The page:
Here we look at power based relationships, and the ways in which a teacher can elicit positive (or negative) behavioral patterns. This is crucial as students look to the teacher as a model for how to use the language. Group formations and how they inﬂuence motivation are also studied, as well as creating a cohesive classroom environment to encourage learner autonomy.
Learner autonomy is ultimately the end goal of any teacher as they discover how to use the language on their own in the real world environment as well as future jobs or travels.
Power relationships are typically deﬁned as an individual’s potential to effect another persons’ or group of peoples’ behavior. Obviously, communication is a key component of the style and nature of your power balance in the classroom.
Developing a good student-teacher relationship is essential for achieving mutual trust and confidence within learning the language.
There are three recognized categories of power based relationships: coercive, reward based and referent based. Coercive power is an authoritarian style of power and involves using punishment as a form of behavior modiﬁcation. It is not seen as a desirable power trait, especially in an ESL classroom when learning should be fun and all inclusive.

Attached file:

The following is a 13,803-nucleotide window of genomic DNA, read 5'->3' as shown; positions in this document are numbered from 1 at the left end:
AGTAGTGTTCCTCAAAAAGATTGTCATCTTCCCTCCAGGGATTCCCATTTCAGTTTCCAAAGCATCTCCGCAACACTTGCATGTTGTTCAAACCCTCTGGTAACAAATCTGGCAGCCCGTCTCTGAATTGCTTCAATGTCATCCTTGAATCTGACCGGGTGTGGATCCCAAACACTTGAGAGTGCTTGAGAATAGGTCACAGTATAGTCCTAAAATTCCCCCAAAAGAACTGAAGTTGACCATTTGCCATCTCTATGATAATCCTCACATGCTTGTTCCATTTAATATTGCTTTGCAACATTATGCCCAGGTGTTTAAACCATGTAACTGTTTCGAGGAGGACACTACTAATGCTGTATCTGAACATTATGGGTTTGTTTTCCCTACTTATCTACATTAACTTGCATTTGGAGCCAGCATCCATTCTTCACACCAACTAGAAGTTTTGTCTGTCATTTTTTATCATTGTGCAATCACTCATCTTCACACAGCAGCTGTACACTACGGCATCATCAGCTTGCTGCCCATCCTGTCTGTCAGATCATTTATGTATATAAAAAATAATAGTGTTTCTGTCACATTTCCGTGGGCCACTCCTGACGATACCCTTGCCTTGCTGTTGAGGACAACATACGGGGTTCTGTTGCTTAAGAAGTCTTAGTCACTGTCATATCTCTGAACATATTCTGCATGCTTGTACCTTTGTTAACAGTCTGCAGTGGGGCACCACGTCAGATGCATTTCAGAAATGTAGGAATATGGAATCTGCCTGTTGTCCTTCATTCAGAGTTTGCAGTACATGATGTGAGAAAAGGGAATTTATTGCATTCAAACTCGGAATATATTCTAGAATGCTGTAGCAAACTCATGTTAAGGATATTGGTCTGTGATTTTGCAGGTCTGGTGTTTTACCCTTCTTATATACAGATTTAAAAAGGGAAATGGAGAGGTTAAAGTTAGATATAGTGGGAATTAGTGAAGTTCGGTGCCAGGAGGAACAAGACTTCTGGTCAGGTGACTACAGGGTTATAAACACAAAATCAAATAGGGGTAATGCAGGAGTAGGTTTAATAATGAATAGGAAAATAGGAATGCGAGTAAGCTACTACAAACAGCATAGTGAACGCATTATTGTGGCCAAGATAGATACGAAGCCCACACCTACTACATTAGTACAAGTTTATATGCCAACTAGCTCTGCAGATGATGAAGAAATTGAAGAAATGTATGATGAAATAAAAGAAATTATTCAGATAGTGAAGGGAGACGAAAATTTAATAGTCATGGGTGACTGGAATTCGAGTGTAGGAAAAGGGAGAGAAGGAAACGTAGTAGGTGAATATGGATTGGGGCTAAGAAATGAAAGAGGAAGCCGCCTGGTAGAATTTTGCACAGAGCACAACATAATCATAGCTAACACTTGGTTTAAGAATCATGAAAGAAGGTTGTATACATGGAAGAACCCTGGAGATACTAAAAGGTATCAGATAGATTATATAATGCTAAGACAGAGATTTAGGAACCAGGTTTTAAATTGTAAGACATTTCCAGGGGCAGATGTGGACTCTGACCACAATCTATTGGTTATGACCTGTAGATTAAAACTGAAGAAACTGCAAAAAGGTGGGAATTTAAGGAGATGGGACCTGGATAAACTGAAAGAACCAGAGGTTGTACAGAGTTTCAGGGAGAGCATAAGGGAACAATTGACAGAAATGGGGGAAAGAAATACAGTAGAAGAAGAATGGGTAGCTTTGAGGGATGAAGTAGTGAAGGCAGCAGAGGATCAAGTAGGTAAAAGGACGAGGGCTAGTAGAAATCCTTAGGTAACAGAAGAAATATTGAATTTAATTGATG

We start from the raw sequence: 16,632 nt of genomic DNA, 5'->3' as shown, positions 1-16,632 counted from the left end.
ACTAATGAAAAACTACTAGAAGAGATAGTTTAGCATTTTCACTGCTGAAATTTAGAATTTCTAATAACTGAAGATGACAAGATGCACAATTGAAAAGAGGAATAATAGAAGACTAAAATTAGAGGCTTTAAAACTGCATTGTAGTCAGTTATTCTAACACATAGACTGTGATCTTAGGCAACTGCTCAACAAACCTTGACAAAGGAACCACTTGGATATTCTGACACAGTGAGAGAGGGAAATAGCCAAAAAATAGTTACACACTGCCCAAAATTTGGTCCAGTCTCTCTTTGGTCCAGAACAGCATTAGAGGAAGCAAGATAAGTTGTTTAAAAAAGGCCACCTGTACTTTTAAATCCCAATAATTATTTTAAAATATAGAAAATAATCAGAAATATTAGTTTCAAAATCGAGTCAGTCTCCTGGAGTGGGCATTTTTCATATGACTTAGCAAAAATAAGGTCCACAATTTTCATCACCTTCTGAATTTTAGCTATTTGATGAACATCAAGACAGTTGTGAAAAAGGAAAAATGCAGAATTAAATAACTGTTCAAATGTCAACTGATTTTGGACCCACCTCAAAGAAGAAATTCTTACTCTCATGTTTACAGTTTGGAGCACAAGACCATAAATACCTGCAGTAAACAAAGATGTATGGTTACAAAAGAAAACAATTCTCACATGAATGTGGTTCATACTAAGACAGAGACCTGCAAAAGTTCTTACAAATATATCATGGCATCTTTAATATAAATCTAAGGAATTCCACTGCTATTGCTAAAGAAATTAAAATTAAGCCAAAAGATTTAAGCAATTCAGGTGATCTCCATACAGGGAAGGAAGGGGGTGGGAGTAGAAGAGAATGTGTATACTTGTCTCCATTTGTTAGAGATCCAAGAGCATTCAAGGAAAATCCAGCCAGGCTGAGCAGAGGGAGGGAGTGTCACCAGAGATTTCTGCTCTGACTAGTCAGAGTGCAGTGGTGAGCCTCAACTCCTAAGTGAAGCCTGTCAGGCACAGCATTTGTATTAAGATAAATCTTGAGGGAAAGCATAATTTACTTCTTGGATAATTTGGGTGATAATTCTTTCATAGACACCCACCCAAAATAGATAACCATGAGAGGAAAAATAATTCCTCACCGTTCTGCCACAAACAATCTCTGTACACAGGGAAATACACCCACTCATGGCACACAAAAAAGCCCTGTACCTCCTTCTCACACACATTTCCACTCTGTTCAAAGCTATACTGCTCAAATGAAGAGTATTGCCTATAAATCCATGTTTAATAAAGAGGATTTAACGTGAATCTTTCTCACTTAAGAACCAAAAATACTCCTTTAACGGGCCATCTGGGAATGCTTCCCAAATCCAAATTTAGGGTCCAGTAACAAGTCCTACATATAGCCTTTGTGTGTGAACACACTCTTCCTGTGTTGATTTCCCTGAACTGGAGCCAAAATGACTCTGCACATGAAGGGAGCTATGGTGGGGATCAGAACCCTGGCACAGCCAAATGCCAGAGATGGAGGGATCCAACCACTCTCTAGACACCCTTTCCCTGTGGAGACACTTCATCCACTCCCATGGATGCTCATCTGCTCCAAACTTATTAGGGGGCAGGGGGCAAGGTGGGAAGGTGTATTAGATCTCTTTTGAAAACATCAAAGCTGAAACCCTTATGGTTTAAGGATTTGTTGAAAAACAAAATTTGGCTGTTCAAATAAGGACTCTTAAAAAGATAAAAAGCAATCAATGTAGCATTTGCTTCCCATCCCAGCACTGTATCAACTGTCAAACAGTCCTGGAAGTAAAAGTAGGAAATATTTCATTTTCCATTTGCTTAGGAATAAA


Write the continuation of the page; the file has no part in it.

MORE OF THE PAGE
Reward based power is where the teacher elicits positive behavioral patterns via a mixture of intrinsic or extrinsic reward. This can be as simple as dishing out high 5’s, providing praise and encouragement, handing out stickers, candy, or even something as simple as allowing free time in the classroom after an activity. This form of power diminishes after time, and students will eventually come to expect a reward every single time positive behavior is accomplished. This can lead to problematic situations and conﬂicts of learning standards.
Referent power is the mutual respect and adoration between student and teacher – where they both strive to achieve loyalty, respect, admiration and friendship. This is the best type of power based relationship as it enables your students to become autonomous learners.
Assessment Category: Learner & Teacher Motivation